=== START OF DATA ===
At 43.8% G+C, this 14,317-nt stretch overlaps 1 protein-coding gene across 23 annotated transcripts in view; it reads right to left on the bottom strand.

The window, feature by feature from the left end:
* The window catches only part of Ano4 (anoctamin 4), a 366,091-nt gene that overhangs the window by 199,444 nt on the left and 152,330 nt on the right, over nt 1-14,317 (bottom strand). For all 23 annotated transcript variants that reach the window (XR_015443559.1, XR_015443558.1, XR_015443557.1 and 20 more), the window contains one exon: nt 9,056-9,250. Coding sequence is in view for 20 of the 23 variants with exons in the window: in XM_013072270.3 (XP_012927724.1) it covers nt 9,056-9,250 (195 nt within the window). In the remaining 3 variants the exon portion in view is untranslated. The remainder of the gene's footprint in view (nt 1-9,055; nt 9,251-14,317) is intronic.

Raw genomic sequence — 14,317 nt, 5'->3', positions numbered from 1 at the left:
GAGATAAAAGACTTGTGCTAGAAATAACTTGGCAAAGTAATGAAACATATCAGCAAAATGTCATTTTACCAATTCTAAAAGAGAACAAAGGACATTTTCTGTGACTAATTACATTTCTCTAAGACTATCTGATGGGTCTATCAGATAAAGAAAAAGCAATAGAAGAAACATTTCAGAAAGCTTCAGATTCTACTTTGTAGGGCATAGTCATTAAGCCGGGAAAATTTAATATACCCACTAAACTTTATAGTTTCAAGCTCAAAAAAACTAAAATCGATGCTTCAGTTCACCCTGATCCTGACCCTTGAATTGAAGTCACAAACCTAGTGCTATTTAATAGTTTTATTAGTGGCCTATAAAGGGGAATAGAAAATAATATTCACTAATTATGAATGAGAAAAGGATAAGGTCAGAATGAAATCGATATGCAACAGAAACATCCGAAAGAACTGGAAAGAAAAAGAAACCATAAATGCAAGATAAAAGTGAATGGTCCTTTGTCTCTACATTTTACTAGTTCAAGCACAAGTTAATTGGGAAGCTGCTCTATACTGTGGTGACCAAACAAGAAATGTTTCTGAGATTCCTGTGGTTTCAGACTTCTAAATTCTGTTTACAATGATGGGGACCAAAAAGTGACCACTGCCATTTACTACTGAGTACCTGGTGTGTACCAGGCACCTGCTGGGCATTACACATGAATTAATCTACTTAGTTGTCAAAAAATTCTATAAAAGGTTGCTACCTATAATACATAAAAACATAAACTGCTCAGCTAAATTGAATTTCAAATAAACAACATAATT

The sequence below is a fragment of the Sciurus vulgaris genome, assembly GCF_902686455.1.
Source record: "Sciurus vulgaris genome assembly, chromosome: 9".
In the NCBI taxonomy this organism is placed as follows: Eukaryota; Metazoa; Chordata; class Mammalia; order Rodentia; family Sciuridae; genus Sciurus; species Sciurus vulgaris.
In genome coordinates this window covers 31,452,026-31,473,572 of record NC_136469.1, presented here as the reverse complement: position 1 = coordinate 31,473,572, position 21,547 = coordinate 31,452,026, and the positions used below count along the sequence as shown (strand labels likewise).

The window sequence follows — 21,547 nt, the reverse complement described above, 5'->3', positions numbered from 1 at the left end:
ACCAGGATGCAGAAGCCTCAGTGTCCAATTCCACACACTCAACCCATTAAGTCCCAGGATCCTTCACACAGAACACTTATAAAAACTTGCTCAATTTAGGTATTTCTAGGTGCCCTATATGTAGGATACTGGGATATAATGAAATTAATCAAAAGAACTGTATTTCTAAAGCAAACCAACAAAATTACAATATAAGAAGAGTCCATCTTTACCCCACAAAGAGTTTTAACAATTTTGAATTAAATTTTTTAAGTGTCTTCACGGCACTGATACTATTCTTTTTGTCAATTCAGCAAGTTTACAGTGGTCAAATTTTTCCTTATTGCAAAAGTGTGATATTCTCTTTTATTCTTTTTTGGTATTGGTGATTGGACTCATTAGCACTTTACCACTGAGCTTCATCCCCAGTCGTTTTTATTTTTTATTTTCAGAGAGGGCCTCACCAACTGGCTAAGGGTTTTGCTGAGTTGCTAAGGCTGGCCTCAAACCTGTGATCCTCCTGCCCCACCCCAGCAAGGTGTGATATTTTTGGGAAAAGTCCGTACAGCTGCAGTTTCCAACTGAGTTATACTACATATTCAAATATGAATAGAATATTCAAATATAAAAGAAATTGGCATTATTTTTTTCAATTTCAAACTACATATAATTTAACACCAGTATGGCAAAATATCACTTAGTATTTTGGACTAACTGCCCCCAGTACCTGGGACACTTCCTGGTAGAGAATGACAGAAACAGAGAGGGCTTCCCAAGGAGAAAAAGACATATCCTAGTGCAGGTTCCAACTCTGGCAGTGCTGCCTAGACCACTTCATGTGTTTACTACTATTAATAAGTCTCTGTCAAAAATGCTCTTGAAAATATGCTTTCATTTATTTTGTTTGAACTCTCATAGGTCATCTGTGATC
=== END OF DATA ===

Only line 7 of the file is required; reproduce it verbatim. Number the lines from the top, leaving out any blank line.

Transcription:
Source record: "Sciurus vulgaris genome assembly, chromosome: 9".